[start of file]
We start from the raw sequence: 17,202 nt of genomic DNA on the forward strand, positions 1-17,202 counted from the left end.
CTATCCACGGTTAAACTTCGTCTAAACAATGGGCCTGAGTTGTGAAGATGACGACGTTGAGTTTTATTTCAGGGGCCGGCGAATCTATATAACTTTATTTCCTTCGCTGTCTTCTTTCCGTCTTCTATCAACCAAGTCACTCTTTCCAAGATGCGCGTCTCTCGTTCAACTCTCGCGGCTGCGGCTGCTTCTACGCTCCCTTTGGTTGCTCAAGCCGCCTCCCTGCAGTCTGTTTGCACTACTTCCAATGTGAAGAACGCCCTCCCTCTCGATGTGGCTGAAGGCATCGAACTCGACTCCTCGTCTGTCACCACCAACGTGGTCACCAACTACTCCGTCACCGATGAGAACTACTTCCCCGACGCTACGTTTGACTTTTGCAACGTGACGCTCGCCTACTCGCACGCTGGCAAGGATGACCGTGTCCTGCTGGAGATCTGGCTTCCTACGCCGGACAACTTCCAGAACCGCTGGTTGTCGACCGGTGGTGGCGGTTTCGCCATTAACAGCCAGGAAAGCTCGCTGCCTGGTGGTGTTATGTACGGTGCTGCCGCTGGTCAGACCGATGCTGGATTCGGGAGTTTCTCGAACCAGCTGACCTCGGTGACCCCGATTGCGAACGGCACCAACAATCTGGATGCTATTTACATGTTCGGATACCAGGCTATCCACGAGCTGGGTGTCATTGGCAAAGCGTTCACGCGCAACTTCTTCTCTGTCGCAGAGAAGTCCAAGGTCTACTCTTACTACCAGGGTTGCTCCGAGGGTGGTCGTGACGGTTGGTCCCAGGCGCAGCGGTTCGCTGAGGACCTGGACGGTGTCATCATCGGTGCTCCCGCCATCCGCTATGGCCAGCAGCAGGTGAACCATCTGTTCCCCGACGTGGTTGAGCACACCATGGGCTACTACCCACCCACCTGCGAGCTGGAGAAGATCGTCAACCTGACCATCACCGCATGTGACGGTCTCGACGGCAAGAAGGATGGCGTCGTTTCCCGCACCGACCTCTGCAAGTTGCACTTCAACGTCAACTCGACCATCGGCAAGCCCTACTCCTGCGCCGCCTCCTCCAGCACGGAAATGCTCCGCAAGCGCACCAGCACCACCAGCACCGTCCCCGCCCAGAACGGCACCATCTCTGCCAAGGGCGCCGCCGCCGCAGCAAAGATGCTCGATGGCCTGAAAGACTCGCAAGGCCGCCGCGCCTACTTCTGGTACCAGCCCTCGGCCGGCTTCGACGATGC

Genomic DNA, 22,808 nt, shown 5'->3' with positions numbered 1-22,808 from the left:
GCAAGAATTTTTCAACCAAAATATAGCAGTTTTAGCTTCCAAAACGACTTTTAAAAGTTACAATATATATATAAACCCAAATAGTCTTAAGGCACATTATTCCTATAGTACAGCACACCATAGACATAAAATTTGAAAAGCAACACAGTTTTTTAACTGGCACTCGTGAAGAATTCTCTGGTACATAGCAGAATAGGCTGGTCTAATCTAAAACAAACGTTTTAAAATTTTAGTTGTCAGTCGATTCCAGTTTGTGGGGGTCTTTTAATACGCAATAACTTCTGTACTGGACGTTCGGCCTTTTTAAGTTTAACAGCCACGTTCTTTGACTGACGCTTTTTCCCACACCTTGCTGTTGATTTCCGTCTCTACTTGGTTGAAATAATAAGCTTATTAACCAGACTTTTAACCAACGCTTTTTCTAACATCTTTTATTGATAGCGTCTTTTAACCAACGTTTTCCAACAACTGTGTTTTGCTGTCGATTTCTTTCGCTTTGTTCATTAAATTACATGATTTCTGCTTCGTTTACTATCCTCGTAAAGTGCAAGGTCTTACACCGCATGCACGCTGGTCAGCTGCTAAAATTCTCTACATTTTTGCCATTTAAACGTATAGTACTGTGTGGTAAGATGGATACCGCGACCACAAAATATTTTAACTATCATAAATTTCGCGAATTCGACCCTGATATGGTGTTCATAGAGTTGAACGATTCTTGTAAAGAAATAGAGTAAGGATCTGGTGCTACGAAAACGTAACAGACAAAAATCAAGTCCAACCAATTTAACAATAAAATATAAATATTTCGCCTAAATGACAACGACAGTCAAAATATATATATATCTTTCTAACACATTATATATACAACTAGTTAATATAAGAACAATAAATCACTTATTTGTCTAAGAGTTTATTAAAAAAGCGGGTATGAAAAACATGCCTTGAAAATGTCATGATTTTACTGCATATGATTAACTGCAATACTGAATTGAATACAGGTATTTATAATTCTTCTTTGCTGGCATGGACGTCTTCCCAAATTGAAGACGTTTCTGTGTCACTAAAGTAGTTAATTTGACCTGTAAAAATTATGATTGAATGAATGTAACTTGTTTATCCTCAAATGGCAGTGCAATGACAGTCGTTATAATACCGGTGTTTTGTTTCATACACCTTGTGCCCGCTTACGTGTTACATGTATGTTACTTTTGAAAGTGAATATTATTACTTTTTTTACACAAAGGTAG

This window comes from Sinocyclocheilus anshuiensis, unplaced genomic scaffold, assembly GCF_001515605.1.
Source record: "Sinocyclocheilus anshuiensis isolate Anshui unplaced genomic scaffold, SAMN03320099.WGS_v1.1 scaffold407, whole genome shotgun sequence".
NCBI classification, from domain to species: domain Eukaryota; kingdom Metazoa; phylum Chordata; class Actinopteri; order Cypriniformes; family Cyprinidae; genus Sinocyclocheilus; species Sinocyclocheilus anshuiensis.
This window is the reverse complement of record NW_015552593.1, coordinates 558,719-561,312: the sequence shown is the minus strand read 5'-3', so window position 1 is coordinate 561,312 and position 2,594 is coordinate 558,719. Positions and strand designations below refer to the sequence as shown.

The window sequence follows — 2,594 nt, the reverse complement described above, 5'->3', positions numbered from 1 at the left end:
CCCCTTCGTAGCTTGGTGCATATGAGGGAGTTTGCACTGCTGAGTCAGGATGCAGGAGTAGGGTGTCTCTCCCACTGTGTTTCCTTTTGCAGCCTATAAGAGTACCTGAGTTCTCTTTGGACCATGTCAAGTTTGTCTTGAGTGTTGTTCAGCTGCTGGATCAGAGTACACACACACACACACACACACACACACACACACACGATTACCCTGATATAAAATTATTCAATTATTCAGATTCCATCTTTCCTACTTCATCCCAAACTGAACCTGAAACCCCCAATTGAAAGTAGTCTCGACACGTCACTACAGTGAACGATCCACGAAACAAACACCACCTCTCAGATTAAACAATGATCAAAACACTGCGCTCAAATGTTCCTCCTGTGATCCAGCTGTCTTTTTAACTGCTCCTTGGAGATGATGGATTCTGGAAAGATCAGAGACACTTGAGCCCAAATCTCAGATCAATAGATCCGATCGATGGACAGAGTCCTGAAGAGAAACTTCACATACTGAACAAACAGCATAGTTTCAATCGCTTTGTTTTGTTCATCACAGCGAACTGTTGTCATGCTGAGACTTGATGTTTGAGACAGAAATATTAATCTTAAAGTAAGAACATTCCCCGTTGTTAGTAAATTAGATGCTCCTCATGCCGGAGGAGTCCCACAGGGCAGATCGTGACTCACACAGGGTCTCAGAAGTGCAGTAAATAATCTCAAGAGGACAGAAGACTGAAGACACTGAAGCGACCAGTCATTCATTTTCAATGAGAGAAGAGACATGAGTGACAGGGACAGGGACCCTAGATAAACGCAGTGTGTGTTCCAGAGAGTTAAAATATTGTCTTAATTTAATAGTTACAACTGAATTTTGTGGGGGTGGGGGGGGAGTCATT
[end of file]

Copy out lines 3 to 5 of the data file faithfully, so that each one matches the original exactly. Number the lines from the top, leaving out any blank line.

Genomic DNA, 22,808 nt, shown 5'->3' with positions numbered 1-22,808 from the left:
GCAAGAATTTTTCAACCAAAATATAGCAGTTTTAGCTTCCAAAACGACTTTTAAAAGTTACAATATATATATAAACCCAAATAGTCTTAAGGCACATTATTCCTATAGTACAGCACACCATAGACATAAAATTTGAAAAGCAACACAGTTTTTTAACTGGCACTCGTGAAGAATTCTCTGGTACATAGCAGAATAGGCTGGTCTAATCTAAAACAAACGTTTTAAAATTTTAGTTGTCAGTCGATTCCAGTTTGTGGGGGTCTTTTAATACGCAATAACTTCTGTACTGGACGTTCGGCCTTTTTAAGTTTAACAGCCACGTTCTTTGACTGACGCTTTTTCCCACACCTTGCTGTTGATTTCCGTCTCTACTTGGTTGAAATAATAAGCTTATTAACCAGACTTTTAACCAACGCTTTTTCTAACATCTTTTATTGATAGCGTCTTTTAACCAACGTTTTCCAACAACTGTGTTTTGCTGTCGATTTCTTTCGCTTTGTTCATTAAATTACATGATTTCTGCTTCGTTTACTATCCTCGTAAAGTGCAAGGTCTTACACCGCATGCACGCTGGTCAGCTGCTAAAATTCTCTACATTTTTGCCATTTAAACGTATAGTACTGTGTGGTAAGATGGATACCGCGACCACAAAATATTTTAACTATCATAAATTTCGCGAATTCGACCCTGATATGGTGTTCATAGAGTTGAACGATTCTTGTAAAGAAATAGAGTAAGGATCTGGTGCTACGAAAACGTAACAGACAAAAATCAAGTCCAACCAATTTAACAATAAAATATAAATATTTCGCCTAAATGACAACGACAGTCAAAATATATATATATCTTTCTAACACATTATATATACAACTAGTTAATATAAGAACAATAAATCACTTATTTGTCTAAGAGTTTATTAAAAAAGCGGGTATGAAAAACATGCCTTGAAAATGTCATGATTTTACTGCATATGATTAACTGCAATACTGAATTGAATACAGGTATTTATAATTCTTCTTTGCTGGCATGGACGTCTTCCCAAATTGAAGACGTTTCTGTGTCACTAAAGTAGTTAATTTGACCTGTAAAAATTATGATTGAATGAATGTAACTTGTTTATCCTCAAATGGCAGTGCAATGACAGTCGTTATAATACCGGTGTTTTGTTTCATACACCTTGTGCCCGCTTACGTGTTACATGTATGTTACTTTTGAAAGTGAATATTATTACTTTTTTTACACAAAGGTAG

This window comes from Sinocyclocheilus anshuiensis, unplaced genomic scaffold, assembly GCF_001515605.1.